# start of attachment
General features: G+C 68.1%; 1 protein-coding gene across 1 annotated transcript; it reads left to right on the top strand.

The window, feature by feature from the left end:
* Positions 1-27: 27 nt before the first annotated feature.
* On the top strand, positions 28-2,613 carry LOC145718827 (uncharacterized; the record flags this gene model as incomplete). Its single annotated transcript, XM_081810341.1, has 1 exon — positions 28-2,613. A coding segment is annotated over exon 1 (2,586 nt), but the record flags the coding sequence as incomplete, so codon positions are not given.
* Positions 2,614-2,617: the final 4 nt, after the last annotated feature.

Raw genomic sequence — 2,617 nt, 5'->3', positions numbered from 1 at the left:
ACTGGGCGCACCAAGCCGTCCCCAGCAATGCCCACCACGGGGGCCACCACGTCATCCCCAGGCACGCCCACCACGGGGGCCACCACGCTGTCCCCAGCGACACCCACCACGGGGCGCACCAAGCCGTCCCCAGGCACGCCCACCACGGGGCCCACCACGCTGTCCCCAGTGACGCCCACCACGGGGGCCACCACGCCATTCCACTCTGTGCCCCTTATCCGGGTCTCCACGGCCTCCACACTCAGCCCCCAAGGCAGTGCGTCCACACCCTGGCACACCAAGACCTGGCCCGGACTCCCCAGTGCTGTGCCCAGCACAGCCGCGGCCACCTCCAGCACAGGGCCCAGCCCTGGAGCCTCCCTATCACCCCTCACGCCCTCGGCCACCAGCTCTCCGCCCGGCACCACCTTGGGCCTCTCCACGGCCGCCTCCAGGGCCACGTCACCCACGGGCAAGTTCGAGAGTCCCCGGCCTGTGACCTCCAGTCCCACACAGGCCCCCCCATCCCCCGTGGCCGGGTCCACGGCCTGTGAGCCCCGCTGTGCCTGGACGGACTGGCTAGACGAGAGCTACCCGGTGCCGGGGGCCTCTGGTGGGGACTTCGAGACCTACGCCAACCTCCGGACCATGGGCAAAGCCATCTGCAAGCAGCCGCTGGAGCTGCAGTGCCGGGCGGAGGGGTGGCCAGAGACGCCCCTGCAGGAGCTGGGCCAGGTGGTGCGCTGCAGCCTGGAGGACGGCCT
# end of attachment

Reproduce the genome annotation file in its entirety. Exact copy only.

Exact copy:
General features: G+C 68.1%; 1 protein-coding gene across 1 annotated transcript; it reads left to right on the top strand.

The window, feature by feature from the left end:
* Positions 1-27: 27 nt before the first annotated feature.
* On the top strand, positions 28-2,613 carry LOC145718827 (uncharacterized; the record flags this gene model as incomplete). Its single annotated transcript, XM_081810341.1, has 1 exon — positions 28-2,613. A coding segment is annotated over exon 1 (2,586 nt), but the record flags the coding sequence as incomplete, so codon positions are not given.
* Positions 2,614-2,617: the final 4 nt, after the last annotated feature.

Raw genomic sequence — 2,617 nt, 5'->3', positions numbered from 1 at the left:
ACTGGGCGCACCAAGCCGTCCCCAGCAATGCCCACCACGGGGGCCACCACGTCATCCCCAGGCACGCCCACCACGGGGGCCACCACGCTGTCCCCAGCGACACCCACCACGGGGCGCACCAAGCCGTCCCCAGGCACGCCCACCACGGGGCCCACCACGCTGTCCCCAGTGACGCCCACCACGGGGGCCACCACGCCATTCCACTCTGTGCCCCTTATCCGGGTCTCCACGGCCTCCACACTCAGCCCCCAAGGCAGTGCGTCCACACCCTGGCACACCAAGACCTGGCCCGGACTCCCCAGTGCTGTGCCCAGCACAGCCGCGGCCACCTCCAGCACAGGGCCCAGCCCTGGAGCCTCCCTATCACCCCTCACGCCCTCGGCCACCAGCTCTCCGCCCGGCACCACCTTGGGCCTCTCCACGGCCGCCTCCAGGGCCACGTCACCCACGGGCAAGTTCGAGAGTCCCCGGCCTGTGACCTCCAGTCCCACACAGGCCCCCCCATCCCCCGTGGCCGGGTCCACGGCCTGTGAGCCCCGCTGTGCCTGGACGGACTGGCTAGACGAGAGCTACCCGGTGCCGGGGGCCTCTGGTGGGGACTTCGAGACCTACGCCAACCTCCGGACCATGGGCAAAGCCATCTGCAAGCAGCCGCTGGAGCTGCAGTGCCGGGCGGAGGGGTGGCCAGAGACGCCCCTGCAGGAGCTGGGCCAGGTGGTGCGCTGCAGCCTGGAGGACGGCCT